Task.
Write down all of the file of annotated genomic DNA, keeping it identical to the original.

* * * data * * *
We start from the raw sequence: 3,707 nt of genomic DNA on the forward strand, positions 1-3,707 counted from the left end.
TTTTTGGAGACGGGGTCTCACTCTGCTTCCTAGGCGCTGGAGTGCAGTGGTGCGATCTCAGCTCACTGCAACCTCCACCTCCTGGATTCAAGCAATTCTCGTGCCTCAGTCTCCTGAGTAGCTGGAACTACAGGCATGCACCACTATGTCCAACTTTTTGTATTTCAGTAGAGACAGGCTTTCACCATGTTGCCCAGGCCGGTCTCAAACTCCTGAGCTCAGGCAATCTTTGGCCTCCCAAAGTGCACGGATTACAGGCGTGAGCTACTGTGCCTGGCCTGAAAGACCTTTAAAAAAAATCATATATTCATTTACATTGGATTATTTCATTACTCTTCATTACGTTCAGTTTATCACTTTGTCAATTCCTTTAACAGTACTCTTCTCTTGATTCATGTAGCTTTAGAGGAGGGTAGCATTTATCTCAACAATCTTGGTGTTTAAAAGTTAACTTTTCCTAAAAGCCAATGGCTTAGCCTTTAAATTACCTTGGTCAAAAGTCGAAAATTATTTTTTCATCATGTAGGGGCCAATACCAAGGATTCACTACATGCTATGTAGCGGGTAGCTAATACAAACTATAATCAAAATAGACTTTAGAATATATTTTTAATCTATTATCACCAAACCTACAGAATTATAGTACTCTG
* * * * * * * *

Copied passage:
We start from the raw sequence: 3,707 nt of genomic DNA on the forward strand, positions 1-3,707 counted from the left end.
TTTTTGGAGACGGGGTCTCACTCTGCTTCCTAGGCGCTGGAGTGCAGTGGTGCGATCTCAGCTCACTGCAACCTCCACCTCCTGGATTCAAGCAATTCTCGTGCCTCAGTCTCCTGAGTAGCTGGAACTACAGGCATGCACCACTATGTCCAACTTTTTGTATTTCAGTAGAGACAGGCTTTCACCATGTTGCCCAGGCCGGTCTCAAACTCCTGAGCTCAGGCAATCTTTGGCCTCCCAAAGTGCACGGATTACAGGCGTGAGCTACTGTGCCTGGCCTGAAAGACCTTTAAAAAAAATCATATATTCATTTACATTGGATTATTTCATTACTCTTCATTACGTTCAGTTTATCACTTTGTCAATTCCTTTAACAGTACTCTTCTCTTGATTCATGTAGCTTTAGAGGAGGGTAGCATTTATCTCAACAATCTTGGTGTTTAAAAGTTAACTTTTCCTAAAAGCCAATGGCTTAGCCTTTAAATTACCTTGGTCAAAAGTCGAAAATTATTTTTTCATCATGTAGGGGCCAATACCAAGGATTCACTACATGCTATGTAGCGGGTAGCTAATACAAACTATAATCAAAATAGACTTTAGAATATATTTTTAATCTATTATCACCAAACCTACAGAATTATAGTACTCTG